In 2019, all of the top five most valuable US businesses were tech companies. But what’s more transformative is that in this decade and the future, every company will be a tech company — irrespective of what you sell.
Take the case of Walmart, which is the largest brick-and-mortar retail company in the world. In the last few years, in order to compete with the e-commerce disruption, it has made some significant acquisitions in the space. Not just in the US, where it bought Jet.com — which was the biggest deal at the time — but also across the globe, with the acquisition of Flipkart.com in India, for instance. Fast forward to now, it is the second largest online retailer, even if by a distance.
As more and more companies undergo digital transformation, putting tech at the core of their businesses, their ability to succeed will come to depend on their IT backbone. So, IT Ops — the monitoring and management of organizational technology (typically other than software engineering) — will come under immense pressure.
IT Ops, as we know it today, will become insufficient, for various reasons.
Digital transformation initiatives has enabled unprecedented scale in technologies across the board — compute, storage, network, security etc. Along with scale, also came variety, of infrastructure and processes, creating complexity that outpaces traditional IT Ops.
As a result, traditional IT Ops can no longer:
Breaking a scaling business into smaller manageable business units is a logical move enterprises regularly make. While it is good for local optimization and closer oversight, it misses out on leveraging organizational knowledge and size.
As a result, IT Ops in a siloed organization will suffer from:
With fast-paced nature of IT projects and with new development paradigms like agile, IT Ops teams are constantly spinning many plates at once. Managing complexities, addressing various different departmental goals/metrices, putting out fires, meeting compliance standards, IT Ops will not be able to demonstrate ROI for the organization as a whole.
As a result, IT Ops will suffer. It will:
To overcome these challenges, IT Ops teams in many enterprises adopt automation. It works, in most cases. It makes them react faster to incidents; centralised dashboards in real-time for faster decision-making. But, in the long-run, localised automation for organizational issues is like treating a chronic illness with band-aid.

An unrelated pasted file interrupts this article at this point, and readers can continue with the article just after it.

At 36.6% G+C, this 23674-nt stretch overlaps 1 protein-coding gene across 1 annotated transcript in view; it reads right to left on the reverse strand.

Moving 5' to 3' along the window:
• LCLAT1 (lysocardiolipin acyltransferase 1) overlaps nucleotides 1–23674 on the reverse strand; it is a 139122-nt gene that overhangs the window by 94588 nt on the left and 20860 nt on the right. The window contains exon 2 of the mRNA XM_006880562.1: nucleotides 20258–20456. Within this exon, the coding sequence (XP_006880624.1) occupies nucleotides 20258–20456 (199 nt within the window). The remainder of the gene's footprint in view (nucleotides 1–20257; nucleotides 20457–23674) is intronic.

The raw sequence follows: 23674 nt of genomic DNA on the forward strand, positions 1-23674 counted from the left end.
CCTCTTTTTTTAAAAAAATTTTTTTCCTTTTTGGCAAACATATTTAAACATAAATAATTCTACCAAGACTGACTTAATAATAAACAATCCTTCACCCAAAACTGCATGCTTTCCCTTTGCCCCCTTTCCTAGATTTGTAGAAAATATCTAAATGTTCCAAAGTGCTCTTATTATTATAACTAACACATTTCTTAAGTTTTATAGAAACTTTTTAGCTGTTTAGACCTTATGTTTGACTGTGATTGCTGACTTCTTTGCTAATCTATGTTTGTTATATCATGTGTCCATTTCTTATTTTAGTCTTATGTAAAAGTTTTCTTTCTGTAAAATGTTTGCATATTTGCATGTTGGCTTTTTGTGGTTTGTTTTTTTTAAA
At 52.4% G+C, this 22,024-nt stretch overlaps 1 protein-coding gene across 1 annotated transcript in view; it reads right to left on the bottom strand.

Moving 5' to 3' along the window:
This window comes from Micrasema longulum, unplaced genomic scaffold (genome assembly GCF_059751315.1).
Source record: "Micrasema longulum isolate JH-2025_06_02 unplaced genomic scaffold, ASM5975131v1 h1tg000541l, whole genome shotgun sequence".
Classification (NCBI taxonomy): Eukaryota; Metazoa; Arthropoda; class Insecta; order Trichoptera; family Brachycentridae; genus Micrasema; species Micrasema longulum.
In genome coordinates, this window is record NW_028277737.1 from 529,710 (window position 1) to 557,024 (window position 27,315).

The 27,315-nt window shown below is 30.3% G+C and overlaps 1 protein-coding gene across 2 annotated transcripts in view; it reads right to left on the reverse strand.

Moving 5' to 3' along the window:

For true innovation at scale, IT Ops needs to break down siloes, measure outcomes effectively, and align themselves with business goals — IT Ops needs to become predictive and pre-emptive.
AIOps is the application of machine learning and data science to IT operations to make them more efficient. Gartner predicts that AIOps in large enterprises to monitor applications and infrastructure will rise from 5% in 2018 to 30% in 2023.
An AIOps platform is a data layer for your IT Operations.
Firstly, it can intelligently automate monitoring at scale. An AIOps platform can separate the noise from the signals — filter out the real incidents that demand your attention.
It can integrate your siloes, even if not break them down. In that, you can continue to have your departments and verticals run as smaller units, yet be connected seamlessly through the centralized AIOps platform for efficiency and global optimization.
This improves governance, allowing you to have an organization-wide view of your IT. As a corollary, AIOps can improve measurability of key metrics and link back to business ROI. It can eliminate tool sprawl and optimize not just your applications, but also data usage.
In our opinion, the biggest advantage of adopting AIOps is that it changes the face of your IT operations from machine centric to customer centric. Instead of being an asset management function, AIOps can enable your IT to focus on your customers — be it internal like employees and vendors or external like your end-consumers.
With AIOps, your IT teams will build deeper relationships with your customers, pre-empt issues, and offer proactive service, having direct impact on your bottom line. Read our whitepaper to know more about how AIOps can impact each of these areas.
In fact, Nia AIOps helped a large European bank automate their L2 support, achieving 90% improvement in MTTR and equivalent reduction in IT operations effort. Click here to read the case study.